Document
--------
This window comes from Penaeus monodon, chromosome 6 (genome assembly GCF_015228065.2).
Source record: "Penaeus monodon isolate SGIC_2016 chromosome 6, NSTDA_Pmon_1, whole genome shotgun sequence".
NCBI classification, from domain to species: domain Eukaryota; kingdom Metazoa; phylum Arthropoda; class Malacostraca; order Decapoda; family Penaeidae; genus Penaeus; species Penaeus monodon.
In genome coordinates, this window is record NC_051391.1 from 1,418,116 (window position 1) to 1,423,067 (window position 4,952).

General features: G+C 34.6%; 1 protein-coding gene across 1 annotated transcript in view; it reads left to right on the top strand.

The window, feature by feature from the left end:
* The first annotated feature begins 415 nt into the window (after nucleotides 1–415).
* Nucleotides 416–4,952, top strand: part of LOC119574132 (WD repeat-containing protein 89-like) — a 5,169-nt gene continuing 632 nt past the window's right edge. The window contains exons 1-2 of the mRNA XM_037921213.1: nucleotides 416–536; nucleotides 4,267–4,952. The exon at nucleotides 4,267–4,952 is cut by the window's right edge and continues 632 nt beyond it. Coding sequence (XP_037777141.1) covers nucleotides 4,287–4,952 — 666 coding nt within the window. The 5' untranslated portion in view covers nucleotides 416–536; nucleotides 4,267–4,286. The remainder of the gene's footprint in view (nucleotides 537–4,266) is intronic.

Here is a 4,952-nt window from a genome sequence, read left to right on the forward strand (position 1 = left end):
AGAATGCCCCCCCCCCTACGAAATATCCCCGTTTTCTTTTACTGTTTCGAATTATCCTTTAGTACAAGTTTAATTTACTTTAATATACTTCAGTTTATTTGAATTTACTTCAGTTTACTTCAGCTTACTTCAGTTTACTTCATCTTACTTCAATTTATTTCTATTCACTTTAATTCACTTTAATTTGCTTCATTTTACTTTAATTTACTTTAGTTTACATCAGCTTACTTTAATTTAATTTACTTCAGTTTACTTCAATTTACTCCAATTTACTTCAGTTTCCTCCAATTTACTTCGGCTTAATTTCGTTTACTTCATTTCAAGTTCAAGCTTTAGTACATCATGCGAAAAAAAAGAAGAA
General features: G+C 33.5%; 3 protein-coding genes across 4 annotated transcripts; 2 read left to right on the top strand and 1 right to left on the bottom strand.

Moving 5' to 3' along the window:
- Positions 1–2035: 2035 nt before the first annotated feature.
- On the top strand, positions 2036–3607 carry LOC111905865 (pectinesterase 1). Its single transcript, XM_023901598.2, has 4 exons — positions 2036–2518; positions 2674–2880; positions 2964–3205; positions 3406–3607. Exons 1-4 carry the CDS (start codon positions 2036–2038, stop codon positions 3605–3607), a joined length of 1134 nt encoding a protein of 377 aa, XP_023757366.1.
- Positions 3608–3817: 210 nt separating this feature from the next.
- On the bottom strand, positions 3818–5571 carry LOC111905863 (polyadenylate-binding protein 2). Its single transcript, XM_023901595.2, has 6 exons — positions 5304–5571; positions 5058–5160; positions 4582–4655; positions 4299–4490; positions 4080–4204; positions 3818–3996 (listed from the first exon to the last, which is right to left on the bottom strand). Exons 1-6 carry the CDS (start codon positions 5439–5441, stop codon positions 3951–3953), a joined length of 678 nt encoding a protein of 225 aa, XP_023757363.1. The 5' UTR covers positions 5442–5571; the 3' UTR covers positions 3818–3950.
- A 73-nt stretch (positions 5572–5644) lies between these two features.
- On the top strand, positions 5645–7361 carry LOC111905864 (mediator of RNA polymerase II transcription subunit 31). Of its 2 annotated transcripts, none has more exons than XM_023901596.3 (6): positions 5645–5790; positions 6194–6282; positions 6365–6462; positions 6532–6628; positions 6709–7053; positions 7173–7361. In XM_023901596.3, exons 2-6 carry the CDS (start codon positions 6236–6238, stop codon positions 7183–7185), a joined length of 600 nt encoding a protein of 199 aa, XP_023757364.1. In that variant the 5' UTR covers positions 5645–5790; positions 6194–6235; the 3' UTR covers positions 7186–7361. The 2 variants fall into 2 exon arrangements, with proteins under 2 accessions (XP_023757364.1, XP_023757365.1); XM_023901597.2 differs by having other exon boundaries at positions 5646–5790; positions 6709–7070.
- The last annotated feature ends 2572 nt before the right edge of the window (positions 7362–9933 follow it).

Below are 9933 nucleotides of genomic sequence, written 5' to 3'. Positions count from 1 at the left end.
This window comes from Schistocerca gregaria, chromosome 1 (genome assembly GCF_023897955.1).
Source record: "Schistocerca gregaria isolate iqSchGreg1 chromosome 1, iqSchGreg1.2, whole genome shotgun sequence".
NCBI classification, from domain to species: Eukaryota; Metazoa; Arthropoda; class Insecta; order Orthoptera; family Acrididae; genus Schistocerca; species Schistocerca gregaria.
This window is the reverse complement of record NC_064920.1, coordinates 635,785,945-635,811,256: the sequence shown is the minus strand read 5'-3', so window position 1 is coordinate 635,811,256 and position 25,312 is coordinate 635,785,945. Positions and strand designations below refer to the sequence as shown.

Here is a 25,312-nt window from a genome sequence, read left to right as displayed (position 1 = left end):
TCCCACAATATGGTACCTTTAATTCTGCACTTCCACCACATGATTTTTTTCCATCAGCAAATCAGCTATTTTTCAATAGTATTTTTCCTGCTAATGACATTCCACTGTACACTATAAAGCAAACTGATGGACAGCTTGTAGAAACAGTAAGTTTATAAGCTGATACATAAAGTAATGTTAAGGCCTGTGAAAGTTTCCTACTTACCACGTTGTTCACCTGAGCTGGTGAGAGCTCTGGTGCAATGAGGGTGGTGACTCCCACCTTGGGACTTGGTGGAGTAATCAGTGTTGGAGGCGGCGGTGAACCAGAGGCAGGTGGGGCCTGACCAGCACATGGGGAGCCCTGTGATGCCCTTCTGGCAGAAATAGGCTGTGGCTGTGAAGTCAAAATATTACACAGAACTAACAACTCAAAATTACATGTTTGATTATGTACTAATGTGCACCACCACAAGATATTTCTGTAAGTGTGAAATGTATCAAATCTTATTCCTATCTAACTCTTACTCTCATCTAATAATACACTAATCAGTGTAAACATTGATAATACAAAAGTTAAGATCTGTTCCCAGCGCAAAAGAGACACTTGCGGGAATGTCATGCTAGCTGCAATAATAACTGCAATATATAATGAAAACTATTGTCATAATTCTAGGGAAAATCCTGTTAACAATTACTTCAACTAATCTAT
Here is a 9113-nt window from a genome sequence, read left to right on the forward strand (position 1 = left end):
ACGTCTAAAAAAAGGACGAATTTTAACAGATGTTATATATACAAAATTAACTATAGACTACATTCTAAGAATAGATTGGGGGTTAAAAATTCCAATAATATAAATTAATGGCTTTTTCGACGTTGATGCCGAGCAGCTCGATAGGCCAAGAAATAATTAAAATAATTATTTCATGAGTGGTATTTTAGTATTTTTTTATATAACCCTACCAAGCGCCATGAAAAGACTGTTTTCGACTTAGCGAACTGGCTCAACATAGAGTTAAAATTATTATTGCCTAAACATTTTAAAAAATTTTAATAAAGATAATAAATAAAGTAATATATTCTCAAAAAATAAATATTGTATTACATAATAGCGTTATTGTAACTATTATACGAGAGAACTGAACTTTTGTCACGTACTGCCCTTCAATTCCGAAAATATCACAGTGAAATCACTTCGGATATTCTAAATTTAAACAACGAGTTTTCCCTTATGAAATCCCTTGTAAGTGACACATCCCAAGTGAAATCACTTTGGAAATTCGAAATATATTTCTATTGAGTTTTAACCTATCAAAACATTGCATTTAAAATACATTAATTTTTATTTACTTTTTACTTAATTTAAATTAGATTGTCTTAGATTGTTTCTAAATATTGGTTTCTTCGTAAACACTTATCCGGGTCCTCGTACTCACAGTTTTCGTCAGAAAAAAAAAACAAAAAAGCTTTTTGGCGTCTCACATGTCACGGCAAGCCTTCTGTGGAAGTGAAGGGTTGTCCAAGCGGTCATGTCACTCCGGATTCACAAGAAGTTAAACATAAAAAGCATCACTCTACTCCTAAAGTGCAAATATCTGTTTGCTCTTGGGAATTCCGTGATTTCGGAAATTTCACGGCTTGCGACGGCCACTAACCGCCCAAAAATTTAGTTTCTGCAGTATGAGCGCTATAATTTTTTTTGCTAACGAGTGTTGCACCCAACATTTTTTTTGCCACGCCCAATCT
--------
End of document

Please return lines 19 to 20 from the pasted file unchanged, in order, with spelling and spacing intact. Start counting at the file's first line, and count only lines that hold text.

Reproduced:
- The last annotated feature ends 2572 nt before the right edge of the window (positions 7362–9933 follow it).

Below are 9933 nucleotides of genomic sequence, written 5' to 3'. Positions count from 1 at the left end.